David Feldman

Three Things to Know in Energy – 11/27/2017

Blog Post created by David Feldman Champion on Nov 27, 2017

1. Venezuela appoints Manuel Quevedo, a former housing minister with no known energy experience, to run the country’s deteriorated oil industry.


Venezuela's new energy minister will bring more military officials into the senior ranks of state oil company PDVSA as he looks to shake up the company and root out corruption.  However, from the outside looking in, others are not onboard with the new minister and his appointment.  Industry analysts and sources were surprised by the appointment of someone with no known energy experience, and feel it’s a bad omen for the country's already weakened oil industry.


Quevedo takes the reigns from two industry veterans and his road will not be easy.  He will have to tackle corruption, scandals and figure out how to dig Venezuela out of it’s deep recession and debilitating U.S. sanctions.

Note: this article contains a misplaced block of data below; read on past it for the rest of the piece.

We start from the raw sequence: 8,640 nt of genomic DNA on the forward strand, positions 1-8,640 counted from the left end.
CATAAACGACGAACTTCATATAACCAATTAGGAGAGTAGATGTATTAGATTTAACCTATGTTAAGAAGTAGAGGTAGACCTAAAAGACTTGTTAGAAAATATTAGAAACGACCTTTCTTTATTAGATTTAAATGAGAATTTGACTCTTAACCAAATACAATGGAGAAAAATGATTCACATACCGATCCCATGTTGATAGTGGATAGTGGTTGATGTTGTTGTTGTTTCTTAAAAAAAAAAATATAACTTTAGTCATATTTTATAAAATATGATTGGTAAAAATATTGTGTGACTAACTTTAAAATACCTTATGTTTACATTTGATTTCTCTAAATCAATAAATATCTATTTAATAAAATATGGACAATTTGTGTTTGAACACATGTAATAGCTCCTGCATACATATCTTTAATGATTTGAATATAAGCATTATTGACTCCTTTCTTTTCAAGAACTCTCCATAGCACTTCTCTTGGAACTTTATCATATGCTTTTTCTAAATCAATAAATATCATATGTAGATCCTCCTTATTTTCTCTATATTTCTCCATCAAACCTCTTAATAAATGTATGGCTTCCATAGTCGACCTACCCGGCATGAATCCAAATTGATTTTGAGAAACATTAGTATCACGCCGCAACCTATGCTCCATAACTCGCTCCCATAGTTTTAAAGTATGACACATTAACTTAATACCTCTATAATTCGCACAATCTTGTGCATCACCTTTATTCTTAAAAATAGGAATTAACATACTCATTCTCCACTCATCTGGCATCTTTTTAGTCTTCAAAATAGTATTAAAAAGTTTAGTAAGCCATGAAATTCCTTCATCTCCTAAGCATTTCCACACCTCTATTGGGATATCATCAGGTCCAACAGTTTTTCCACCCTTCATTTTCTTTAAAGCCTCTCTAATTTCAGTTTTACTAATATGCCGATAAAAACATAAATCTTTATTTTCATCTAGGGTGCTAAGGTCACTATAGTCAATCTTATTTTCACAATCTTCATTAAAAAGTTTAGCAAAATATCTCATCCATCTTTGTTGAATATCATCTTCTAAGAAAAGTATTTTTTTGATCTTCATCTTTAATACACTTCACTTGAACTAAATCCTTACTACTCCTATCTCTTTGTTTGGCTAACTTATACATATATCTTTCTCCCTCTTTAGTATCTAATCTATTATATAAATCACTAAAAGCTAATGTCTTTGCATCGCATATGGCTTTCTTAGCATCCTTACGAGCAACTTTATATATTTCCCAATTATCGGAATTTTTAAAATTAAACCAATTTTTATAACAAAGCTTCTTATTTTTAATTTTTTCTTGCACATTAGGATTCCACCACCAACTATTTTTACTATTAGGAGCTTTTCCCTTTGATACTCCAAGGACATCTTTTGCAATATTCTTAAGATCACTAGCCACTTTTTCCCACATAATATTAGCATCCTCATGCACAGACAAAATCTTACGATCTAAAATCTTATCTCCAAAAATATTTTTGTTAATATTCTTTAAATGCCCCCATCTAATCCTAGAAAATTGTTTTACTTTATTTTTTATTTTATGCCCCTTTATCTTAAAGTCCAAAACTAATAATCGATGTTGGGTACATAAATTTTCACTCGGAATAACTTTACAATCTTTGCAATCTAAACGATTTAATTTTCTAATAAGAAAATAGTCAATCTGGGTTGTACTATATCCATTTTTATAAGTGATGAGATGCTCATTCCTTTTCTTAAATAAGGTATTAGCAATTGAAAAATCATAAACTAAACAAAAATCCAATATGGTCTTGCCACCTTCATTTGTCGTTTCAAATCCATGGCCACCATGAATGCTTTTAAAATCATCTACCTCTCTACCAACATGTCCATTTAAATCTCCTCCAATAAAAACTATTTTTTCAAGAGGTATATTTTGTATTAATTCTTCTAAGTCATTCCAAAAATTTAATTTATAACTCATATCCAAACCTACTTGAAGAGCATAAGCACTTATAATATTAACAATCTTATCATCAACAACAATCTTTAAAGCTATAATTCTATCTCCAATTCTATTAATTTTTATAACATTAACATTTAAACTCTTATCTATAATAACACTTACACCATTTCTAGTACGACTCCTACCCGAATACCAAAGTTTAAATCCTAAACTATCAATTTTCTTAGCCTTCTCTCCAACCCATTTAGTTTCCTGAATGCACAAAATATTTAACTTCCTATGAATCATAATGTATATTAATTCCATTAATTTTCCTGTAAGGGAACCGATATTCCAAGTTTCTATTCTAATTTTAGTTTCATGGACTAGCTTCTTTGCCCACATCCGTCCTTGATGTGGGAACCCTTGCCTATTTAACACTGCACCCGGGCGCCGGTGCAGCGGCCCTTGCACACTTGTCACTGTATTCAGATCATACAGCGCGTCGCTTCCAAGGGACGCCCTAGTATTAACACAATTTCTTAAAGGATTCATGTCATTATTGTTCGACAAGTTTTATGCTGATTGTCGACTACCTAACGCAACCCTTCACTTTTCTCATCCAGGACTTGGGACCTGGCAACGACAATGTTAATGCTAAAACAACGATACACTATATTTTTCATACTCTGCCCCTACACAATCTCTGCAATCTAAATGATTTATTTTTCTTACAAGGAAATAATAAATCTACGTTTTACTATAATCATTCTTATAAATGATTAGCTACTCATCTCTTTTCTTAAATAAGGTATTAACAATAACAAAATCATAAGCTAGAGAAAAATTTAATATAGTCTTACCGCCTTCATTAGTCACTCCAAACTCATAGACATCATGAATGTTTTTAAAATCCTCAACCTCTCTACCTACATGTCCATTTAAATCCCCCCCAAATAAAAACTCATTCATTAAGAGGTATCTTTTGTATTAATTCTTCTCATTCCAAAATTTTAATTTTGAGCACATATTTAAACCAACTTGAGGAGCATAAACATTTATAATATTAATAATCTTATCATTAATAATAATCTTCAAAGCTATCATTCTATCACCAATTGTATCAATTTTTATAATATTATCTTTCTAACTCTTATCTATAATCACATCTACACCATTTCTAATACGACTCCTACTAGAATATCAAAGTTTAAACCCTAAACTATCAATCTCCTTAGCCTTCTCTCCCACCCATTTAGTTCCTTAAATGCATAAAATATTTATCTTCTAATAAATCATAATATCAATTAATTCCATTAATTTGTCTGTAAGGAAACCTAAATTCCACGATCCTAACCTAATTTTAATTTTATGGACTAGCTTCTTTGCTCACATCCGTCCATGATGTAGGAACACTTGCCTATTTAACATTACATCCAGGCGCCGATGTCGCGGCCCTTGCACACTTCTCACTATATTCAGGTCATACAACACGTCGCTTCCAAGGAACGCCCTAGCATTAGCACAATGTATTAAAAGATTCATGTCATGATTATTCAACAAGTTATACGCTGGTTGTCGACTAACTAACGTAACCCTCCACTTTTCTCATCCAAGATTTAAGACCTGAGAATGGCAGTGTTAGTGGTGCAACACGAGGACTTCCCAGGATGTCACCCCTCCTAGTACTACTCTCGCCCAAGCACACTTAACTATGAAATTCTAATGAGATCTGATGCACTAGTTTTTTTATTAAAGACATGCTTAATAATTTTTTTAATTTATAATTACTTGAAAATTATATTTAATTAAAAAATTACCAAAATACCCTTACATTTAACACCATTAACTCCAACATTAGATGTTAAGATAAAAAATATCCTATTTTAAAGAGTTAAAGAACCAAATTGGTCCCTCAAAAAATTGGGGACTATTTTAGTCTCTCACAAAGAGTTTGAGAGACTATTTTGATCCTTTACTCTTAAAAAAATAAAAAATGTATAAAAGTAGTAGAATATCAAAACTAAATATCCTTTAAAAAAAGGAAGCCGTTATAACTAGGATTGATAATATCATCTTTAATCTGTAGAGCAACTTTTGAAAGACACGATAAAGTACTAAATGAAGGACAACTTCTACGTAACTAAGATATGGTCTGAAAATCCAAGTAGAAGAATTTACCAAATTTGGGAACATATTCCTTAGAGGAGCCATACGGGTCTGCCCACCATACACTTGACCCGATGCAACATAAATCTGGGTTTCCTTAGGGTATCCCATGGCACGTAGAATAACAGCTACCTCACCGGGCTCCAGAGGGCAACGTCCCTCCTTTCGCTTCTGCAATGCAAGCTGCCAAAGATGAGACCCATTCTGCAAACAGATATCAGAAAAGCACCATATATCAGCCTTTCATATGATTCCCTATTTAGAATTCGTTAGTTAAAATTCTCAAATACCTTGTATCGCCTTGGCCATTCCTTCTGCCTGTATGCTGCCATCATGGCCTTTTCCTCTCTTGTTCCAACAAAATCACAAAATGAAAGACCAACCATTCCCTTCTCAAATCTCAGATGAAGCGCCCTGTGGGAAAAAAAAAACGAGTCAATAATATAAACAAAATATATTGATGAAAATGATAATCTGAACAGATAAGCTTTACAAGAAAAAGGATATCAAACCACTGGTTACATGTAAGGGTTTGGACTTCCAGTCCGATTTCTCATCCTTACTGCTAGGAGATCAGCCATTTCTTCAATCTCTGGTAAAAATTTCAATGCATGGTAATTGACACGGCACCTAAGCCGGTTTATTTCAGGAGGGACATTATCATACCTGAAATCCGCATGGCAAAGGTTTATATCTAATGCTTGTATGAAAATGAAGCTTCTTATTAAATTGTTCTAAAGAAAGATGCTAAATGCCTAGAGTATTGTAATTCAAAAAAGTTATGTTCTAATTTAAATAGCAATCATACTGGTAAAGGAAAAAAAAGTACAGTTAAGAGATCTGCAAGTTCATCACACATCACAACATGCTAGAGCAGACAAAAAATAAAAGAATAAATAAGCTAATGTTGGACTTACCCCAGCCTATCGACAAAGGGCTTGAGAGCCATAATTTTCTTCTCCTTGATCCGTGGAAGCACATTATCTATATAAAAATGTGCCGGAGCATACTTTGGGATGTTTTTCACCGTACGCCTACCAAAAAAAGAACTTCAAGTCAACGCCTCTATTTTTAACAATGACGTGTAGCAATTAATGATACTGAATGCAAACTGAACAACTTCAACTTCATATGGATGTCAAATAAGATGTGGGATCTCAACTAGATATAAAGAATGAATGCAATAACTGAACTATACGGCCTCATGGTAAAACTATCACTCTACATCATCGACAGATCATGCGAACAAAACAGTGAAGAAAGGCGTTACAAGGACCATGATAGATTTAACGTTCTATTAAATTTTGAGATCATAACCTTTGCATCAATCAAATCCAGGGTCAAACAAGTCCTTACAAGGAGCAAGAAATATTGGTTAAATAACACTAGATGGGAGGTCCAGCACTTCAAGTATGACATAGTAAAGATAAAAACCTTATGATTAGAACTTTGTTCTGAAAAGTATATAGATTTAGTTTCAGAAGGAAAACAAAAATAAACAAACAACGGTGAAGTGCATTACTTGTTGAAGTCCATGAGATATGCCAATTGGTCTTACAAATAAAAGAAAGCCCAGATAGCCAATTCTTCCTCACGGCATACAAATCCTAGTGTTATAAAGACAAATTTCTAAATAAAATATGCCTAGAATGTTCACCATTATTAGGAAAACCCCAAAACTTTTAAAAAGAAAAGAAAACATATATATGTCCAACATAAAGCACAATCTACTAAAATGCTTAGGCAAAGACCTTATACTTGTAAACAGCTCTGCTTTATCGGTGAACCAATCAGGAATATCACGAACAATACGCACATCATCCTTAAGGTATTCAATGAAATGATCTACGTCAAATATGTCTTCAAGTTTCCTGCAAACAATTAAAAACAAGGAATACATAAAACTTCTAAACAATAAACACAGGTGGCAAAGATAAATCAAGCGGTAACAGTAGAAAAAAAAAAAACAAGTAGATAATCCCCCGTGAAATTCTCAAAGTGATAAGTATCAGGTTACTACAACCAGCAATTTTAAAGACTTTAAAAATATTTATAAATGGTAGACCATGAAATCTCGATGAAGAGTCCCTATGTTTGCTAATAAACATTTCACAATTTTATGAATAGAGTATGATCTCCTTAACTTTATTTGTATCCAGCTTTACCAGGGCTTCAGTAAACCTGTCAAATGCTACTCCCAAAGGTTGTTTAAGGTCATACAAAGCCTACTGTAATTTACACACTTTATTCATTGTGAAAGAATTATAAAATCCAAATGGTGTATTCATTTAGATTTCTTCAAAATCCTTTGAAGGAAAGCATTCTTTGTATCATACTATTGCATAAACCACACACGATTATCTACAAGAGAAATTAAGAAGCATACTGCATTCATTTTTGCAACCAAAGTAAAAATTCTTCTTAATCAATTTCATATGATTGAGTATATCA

2. OPEC meeting set for Thursday.


OPEC members and Russia are headed to Vienna for a meeting on Thursday – the main topic on the agenda will be whether to extend output cuts beyond March next year.  Most are confident they will extend cuts, the question is becoming how long will they extend the cuts?  Analysts believe the market is positioning for a nine-month extension from the deal's current expiration in March.


Russia is the wildcard in the equation.  "If Russia is not willing to sign up again to extend the cut, people fear that we're going to get something shorter than anticipated," said Helima Croft, RBC Capital Markets' Global Head of Commodity Strategy.


3. Warm weather has natural gas prices lower than usual.


Natural gas prices have been trending down over the last couple months and reached a one-month low Friday.  The main cause for lower prices are the forecasts for warmer-than-average temperatures across much of the U.S. 


Based on trading from the past week, the market is now indirectly saying that they believe the risk of a cold winter is minimal at this point.  Jan and Feb 2018 contracts are trading as if the warm temperatures we’re seeing for the first-week of December will persist.